Here are some hot-button issues every HR team should be equipped to deal with:


If you have 15 or more employees, the Americans with Disabilities Act (ADA) protects individuals from discrimination related to hiring, promotions, training, pay, and social activities based on disability.

Your staff needs adequate training to ensure that they are aware of the ADA and will avoid saying or doing things that could get them in trouble.


Under the Family Medical Leave Act (FMLA), if you have 50 or more employees, your employees are granted up to 12 weeks of leave during any 12-month period for the birth of a child, care of an immediate family member, the employee’s own illness, or if an immediate family member is on active military duty. Non-compliance can result in civil actions by employees.

For instance, if someone’s having a baby, you have to make sure you’re initiating the correct paper work within the correct time frame, says Sandy Ball, Chief Human Resources Officer at Aspida.

If someone’s hospitalized, you have to tell them if they’re eligible for leave under FMLA, and so on.


Sexual harassment violates Title VII of the Civil Rights Act of 1964, which prohibits discrimination on the basis of race, color, religion, sex, or national origin. Litigation against your company may result in lost wages, compensatory damages, and punitive damages.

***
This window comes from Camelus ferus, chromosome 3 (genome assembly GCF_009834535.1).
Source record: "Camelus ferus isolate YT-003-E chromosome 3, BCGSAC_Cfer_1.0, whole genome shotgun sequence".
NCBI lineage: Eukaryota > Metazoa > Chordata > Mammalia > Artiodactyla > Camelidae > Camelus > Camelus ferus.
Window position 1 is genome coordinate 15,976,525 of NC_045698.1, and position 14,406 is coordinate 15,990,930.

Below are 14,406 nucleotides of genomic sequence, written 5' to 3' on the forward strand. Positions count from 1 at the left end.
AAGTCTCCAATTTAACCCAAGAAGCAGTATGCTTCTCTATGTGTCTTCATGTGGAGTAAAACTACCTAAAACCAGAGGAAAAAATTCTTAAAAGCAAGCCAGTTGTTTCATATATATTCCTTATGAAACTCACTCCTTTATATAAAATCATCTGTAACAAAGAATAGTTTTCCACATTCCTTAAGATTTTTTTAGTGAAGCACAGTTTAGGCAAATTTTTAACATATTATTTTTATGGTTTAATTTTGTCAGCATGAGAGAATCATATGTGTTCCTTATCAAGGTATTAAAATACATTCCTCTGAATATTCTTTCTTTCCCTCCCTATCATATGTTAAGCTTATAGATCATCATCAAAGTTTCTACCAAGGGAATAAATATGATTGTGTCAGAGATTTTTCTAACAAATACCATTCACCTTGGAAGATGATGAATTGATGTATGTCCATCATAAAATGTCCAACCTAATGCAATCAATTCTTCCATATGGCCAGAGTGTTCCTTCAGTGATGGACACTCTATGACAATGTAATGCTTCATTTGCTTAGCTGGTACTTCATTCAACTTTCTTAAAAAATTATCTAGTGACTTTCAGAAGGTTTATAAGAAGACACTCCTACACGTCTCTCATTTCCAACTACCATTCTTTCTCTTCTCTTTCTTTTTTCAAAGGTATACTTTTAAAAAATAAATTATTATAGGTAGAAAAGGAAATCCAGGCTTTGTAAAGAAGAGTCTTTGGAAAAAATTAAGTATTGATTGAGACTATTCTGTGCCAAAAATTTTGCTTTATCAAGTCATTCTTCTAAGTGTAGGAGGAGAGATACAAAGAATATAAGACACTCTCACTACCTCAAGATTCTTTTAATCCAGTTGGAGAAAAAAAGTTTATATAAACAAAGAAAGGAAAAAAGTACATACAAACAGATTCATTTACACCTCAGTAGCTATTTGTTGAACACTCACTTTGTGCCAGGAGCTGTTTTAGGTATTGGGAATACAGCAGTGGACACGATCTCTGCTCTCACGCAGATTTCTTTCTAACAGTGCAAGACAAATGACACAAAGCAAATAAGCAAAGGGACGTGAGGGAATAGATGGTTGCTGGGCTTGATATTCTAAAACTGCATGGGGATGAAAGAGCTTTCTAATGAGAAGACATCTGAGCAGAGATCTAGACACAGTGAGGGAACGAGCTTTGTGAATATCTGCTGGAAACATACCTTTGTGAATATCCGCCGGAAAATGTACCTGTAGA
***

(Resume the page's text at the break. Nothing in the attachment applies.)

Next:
It is important to create a professional workplace environment where all employees feel respected. This includes having policies in place to protect against harassment in the first place, and creating open, safe spaces where people feel they can come to report problems.


Recent court decisions are showing that we are coming closer and closer to interpreting Title VII of the Civil Rights Act of 1964 as also including sexual orientation and gender discrimination.

While the Supreme Court has yet to make a formal ruling on this addition, companies need to be aware that discrimination on the basis of sexual orientation is unacceptable.

Be ready to address and define what sex or gender means in order to think about ways this issue could come up in the workplace, and consult with their HR specialists on how to avoid discrimination.


If you perform background checks as part of your hiring process, you’ll want to make sure you comply with the Fair Credit Reporting Act and state-specific laws. And if you’re going to do it at all, conduct background checks on every applicant, not just some.

This means getting written permission from each applicant before doing the credit check, and notifying the applicant in writing that the credit report will be part of the employment decision.

Since credit reports often contain inaccuracies and errors anyway, from an HR standpoint it’s best to obtain credit reports only if they’re truly relevant to the position.